- The U.S. Department of Education has issued guidance to help schools decide what steps to take in the event the new coronavirus interrupts student instruction.
- It also slackened requirements on how schools can use distance learning technologies to accommodate students temporarily if classes cannot meet as a result of a virus outbreak within their campus or community.
- The guidance comes as colleges consider the use of online learning tools as they prepare for the possibility of having to cancel classes or close campus.
Among the five scenarios the Ed Department’s guidance covers are if a student is unable to start or finish a scheduled study abroad experience due to the coronavirus, or if a student is quarantined or incapacitated by the illness and can’t get to class.
It also covers if a student falls below the 12 credit hour minimum because a class or internship was canceled due to the coronavirus.
The coronavirus outbreak has spread across the globe since it began in China late last year. There have been more than 100,000 confirmed cases of the respiratory illness the virus causes, COVID-19, worldwide as of Friday afternoon, according to data gathered by Johns Hopkins University.
While the impact in the U.S. has been limited, with more than 250 confirmed cases of the illness, its effect on higher education has become more pronounced.
Due to outbreaks in Washington state, the University of Washington announced students will take their classes and final exams remotely on its three campuses for the remainder of its winter quarter, which ends on March 20. Other institutions have shuttered satellite campuses in affected areas throughout the globe and canceled study abroad trips.
Online learning technologies are expected to factor into colleges’ contingency plans as they look for ways to continue instruction in the case of an outbreak.
Broadly, the department is allowing institutions to use online learning technologies to add or expand some online classes to accommodate students without having to go through the department’s regular approval process.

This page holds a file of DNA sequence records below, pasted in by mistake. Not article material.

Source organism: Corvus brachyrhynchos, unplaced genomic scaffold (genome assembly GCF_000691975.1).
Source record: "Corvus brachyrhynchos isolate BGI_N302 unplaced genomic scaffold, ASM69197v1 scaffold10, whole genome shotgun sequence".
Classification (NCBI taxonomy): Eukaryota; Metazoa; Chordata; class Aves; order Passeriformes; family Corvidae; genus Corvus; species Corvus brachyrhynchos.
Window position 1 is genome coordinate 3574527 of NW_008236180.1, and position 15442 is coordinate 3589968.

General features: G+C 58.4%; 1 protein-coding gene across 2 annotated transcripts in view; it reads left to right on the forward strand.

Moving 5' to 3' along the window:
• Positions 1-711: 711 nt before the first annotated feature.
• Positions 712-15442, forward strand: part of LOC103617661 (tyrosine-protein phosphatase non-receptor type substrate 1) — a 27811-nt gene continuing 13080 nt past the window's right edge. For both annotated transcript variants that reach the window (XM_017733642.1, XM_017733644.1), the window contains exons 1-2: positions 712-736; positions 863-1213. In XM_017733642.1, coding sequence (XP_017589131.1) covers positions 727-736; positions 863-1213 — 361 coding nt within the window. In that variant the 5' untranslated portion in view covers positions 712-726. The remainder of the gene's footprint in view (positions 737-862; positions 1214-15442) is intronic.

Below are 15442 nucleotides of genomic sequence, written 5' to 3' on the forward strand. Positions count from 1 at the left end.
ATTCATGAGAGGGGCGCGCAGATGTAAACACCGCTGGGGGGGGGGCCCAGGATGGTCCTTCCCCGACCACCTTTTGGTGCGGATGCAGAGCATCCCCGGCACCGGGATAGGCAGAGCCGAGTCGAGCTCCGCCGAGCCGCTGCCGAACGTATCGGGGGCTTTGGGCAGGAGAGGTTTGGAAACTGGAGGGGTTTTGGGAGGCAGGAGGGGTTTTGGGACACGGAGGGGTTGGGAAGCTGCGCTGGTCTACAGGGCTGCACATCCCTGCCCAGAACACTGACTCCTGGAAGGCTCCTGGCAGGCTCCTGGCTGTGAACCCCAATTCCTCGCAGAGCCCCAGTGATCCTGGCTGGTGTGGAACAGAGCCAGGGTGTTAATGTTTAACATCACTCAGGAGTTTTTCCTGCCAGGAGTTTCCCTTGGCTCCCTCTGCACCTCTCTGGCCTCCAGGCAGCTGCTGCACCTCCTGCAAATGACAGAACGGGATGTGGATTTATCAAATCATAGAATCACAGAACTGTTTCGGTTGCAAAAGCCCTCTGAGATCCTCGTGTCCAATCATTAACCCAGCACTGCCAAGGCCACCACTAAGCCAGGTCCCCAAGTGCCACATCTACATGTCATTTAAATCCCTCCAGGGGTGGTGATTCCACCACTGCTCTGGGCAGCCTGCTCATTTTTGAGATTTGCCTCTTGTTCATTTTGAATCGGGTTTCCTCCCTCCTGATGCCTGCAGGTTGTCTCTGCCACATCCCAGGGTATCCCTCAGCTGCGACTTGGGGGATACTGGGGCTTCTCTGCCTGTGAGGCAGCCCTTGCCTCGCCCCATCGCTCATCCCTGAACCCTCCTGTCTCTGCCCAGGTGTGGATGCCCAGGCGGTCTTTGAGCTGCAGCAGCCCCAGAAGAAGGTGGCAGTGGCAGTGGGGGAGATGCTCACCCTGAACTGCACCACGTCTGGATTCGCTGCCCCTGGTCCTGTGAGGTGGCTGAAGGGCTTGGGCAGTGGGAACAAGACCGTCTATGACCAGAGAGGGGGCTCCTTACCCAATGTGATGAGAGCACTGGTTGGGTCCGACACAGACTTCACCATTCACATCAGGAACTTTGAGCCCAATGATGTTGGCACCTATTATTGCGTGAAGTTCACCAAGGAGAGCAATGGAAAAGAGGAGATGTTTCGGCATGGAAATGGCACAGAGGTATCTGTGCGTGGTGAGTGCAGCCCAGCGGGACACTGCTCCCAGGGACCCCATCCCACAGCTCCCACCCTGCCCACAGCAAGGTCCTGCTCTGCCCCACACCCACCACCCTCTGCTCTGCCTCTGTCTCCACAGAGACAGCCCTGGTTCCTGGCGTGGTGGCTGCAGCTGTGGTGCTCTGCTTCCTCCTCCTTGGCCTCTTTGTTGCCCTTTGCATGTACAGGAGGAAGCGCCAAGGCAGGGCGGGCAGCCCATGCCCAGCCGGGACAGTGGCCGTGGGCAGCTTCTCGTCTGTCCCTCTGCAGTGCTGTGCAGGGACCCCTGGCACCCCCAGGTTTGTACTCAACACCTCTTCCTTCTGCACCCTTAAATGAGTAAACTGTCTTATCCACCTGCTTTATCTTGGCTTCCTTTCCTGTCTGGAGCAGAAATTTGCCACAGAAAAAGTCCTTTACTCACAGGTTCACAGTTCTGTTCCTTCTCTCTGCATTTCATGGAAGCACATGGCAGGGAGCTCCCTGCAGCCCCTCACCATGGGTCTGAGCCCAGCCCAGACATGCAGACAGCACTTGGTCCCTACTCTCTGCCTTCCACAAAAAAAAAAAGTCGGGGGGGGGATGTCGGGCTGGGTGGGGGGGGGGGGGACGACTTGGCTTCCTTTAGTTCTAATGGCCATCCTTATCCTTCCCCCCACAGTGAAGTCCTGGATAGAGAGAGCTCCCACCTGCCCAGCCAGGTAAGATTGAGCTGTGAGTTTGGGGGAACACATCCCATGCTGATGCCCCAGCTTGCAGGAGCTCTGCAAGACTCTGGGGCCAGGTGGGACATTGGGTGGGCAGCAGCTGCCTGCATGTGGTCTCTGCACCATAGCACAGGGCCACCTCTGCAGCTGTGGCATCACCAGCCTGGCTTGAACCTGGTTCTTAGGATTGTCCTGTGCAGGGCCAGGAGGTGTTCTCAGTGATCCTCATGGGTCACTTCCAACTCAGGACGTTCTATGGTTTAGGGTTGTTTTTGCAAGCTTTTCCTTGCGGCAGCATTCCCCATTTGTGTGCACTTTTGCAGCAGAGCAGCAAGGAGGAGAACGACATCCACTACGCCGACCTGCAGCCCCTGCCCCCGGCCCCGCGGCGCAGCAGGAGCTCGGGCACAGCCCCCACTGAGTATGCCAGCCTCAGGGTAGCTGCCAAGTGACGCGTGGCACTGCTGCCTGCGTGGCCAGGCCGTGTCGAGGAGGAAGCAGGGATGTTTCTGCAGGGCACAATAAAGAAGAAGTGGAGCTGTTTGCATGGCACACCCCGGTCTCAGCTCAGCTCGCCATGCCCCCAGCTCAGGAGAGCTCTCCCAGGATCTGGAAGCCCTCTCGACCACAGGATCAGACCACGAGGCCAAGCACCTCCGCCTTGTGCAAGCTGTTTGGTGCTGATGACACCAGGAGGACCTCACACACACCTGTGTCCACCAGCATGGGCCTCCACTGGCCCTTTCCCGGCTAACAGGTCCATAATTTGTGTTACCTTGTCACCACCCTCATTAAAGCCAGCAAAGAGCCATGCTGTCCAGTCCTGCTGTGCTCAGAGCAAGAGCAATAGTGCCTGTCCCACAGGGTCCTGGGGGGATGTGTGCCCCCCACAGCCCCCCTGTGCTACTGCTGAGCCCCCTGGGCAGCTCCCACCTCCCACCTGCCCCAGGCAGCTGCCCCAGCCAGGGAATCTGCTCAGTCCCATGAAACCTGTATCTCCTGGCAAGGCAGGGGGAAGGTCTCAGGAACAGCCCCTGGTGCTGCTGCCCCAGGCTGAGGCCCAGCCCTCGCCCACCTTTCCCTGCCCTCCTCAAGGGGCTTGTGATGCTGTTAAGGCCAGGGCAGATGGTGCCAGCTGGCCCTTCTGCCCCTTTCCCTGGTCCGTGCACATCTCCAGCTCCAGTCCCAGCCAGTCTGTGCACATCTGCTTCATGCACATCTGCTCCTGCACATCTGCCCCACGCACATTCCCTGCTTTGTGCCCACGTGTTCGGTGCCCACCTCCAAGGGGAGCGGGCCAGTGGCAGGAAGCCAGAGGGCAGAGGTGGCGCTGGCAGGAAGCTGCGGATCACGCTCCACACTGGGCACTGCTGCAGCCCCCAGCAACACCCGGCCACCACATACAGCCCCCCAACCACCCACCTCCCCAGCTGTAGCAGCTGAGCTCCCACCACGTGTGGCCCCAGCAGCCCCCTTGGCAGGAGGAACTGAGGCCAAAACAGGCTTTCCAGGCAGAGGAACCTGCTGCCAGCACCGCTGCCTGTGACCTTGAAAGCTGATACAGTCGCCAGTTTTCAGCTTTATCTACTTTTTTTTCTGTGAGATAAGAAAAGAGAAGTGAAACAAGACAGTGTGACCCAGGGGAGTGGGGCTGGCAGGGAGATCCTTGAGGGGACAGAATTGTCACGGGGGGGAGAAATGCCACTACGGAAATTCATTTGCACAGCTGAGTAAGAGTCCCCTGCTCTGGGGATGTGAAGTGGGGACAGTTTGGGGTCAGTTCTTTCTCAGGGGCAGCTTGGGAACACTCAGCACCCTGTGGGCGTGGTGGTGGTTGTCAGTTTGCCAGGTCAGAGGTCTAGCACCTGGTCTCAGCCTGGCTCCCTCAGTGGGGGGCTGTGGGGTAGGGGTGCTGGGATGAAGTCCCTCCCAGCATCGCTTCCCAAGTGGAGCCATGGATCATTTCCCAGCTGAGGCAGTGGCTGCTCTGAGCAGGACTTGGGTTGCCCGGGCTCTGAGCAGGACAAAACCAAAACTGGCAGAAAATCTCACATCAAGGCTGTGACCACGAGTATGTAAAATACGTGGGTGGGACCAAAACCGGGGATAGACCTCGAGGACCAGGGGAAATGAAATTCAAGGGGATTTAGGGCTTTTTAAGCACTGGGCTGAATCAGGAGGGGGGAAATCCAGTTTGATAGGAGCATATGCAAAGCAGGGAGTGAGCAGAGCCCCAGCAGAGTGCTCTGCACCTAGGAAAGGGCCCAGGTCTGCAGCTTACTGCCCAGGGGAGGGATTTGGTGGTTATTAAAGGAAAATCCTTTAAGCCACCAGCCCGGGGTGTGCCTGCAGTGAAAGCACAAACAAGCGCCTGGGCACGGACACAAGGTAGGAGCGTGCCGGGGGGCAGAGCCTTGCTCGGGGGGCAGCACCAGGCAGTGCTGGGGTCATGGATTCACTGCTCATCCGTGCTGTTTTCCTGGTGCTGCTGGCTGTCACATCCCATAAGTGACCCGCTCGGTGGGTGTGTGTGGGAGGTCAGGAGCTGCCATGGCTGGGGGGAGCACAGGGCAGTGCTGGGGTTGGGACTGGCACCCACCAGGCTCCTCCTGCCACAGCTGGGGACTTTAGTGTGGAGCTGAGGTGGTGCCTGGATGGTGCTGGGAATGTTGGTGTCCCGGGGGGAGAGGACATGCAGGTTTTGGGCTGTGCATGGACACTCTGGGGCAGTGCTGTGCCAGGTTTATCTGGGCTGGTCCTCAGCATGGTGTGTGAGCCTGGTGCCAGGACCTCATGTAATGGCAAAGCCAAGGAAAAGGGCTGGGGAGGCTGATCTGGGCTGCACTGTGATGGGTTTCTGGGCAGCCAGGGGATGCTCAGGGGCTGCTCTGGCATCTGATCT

It is also letting accreditors waive review requirements for distance learning programs developed to accommodate students whose classes were affected by the coronavirus. Typical technology requirements for online programs may also not apply in these cases, the department said, so long as the instructor has regular, substantive communication with students.
“In other words,” the guidance explains, “an instructor could use email to provide instructional materials to students enrolled in his or her class, use chat features to communicate with students, set up conference calls to facilitate group conversations, engage in email exchanges or require students to submit work electronically that the instructor will evaluate.”
Other allowances include permitting institutions to form temporary consortium agreements that let students complete courses at other colleges while earning credit from their home school.
The department is encouraging colleges to document “as contemporaneously as possible” the steps they take to address these and other scenarios related to the coronavirus.
When using distance learning technology to address an interruption in instruction, ed tech experts caution colleges to ensure the course remains equitable and engaging for students. That includes considering students’ access to the internet off campus and instructors’ ability to use online teaching tools.
Institutions should also plan to have extra tech support ready and confirm that their distance learning technologies can handle an influx of users.